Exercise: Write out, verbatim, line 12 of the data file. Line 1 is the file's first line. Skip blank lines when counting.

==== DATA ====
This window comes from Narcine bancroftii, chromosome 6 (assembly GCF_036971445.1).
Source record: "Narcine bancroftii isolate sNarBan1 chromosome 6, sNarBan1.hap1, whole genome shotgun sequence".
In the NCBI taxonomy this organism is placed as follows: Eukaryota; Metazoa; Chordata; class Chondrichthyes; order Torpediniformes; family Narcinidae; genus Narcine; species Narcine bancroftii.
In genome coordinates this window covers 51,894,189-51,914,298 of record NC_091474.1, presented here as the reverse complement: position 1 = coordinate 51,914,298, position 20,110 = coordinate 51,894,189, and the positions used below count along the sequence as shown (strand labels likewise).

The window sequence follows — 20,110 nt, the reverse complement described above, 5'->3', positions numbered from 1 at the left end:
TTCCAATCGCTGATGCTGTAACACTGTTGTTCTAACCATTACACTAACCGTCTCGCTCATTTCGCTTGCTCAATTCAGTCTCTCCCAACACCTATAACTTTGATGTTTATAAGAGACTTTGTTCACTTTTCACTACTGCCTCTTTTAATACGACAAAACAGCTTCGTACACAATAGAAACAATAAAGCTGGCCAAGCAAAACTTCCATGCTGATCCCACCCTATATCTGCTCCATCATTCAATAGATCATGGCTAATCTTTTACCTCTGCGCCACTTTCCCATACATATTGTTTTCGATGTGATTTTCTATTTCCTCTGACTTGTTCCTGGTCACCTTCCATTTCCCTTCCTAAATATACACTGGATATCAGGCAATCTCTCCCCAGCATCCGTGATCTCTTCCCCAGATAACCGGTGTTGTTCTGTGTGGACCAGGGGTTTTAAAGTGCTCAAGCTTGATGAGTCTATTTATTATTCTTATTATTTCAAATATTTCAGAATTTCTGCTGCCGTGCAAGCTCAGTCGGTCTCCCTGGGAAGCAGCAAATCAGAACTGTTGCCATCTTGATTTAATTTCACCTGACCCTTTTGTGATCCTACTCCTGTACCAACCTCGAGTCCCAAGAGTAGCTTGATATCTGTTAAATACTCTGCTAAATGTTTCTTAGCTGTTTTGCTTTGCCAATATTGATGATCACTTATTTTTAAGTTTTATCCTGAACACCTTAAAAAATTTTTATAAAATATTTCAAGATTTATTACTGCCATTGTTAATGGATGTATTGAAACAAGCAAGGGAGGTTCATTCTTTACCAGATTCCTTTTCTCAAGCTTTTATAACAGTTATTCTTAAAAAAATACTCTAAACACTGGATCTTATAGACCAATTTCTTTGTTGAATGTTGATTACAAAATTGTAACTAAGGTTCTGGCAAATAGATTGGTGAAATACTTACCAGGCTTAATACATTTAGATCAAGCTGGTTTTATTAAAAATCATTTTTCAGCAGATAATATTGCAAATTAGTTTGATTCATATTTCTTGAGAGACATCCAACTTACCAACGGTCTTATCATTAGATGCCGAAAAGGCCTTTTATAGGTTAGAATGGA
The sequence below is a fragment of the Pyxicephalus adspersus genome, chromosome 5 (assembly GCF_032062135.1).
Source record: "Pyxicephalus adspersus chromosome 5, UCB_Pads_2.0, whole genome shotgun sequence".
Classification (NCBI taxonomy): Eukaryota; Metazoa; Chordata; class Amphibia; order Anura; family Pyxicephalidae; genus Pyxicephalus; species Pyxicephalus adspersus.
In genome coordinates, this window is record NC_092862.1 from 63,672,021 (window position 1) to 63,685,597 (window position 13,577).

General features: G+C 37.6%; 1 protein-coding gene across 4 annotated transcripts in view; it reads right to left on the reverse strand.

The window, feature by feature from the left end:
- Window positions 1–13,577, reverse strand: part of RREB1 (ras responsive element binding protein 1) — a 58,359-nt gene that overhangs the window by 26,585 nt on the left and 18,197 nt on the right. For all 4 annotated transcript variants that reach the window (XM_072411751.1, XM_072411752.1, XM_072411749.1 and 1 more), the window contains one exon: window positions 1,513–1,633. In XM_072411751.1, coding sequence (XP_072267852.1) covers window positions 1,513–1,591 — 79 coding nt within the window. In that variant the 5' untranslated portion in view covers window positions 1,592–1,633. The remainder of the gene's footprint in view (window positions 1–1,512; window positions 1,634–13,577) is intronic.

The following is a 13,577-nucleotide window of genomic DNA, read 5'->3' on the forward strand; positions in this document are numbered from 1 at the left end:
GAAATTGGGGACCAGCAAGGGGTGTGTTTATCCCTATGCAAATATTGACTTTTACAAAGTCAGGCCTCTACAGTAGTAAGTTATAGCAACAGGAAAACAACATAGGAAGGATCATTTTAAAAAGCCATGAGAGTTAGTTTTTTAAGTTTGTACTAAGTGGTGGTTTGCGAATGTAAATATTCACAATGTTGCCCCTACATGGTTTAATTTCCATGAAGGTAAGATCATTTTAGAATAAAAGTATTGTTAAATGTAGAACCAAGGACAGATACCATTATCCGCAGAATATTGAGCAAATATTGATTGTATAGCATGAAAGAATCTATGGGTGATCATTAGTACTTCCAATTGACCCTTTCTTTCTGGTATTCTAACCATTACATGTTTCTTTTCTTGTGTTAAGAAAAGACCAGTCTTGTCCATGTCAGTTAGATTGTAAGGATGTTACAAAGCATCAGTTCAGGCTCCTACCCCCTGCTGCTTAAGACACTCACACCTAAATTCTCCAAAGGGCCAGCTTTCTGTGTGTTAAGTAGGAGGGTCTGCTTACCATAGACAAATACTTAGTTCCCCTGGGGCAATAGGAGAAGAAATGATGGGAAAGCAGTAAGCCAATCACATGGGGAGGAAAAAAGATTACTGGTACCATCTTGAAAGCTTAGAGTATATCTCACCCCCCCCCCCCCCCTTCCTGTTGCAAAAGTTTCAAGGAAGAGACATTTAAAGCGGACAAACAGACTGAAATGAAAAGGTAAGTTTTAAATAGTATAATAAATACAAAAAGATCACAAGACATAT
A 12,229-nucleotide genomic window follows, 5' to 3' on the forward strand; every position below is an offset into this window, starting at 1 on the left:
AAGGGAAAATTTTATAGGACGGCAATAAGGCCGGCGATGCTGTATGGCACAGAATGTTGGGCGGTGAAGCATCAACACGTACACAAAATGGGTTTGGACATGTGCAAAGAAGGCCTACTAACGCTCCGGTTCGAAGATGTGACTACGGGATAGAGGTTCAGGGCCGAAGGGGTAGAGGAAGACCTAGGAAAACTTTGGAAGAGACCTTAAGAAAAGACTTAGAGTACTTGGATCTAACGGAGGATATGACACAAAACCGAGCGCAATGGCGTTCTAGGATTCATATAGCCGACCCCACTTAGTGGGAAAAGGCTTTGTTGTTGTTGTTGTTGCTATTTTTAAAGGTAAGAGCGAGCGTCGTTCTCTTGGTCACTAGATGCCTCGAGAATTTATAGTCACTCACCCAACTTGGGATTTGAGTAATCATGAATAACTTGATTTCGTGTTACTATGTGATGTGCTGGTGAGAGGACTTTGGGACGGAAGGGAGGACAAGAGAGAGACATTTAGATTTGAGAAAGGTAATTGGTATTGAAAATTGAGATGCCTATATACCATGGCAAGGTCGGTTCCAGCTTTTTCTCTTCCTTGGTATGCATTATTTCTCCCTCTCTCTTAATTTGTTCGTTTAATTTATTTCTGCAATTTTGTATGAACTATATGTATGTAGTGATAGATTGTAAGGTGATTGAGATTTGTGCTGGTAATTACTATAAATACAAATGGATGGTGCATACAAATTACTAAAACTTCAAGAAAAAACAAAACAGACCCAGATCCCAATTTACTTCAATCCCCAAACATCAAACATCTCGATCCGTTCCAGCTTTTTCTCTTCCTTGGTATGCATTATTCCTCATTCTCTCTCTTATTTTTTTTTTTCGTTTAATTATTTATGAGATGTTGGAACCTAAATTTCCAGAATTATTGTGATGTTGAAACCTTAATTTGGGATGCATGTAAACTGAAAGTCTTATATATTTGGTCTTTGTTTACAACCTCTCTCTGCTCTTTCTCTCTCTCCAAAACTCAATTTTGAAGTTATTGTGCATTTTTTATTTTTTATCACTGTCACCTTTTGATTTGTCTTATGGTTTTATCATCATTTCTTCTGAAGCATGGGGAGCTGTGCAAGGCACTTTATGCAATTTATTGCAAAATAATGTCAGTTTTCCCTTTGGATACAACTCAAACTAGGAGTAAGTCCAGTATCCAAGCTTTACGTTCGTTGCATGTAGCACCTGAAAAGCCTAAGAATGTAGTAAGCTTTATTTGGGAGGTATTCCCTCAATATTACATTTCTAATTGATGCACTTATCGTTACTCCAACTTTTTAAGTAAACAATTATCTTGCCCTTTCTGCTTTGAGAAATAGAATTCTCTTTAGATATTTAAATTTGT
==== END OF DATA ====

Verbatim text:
The window, feature by feature from the left end: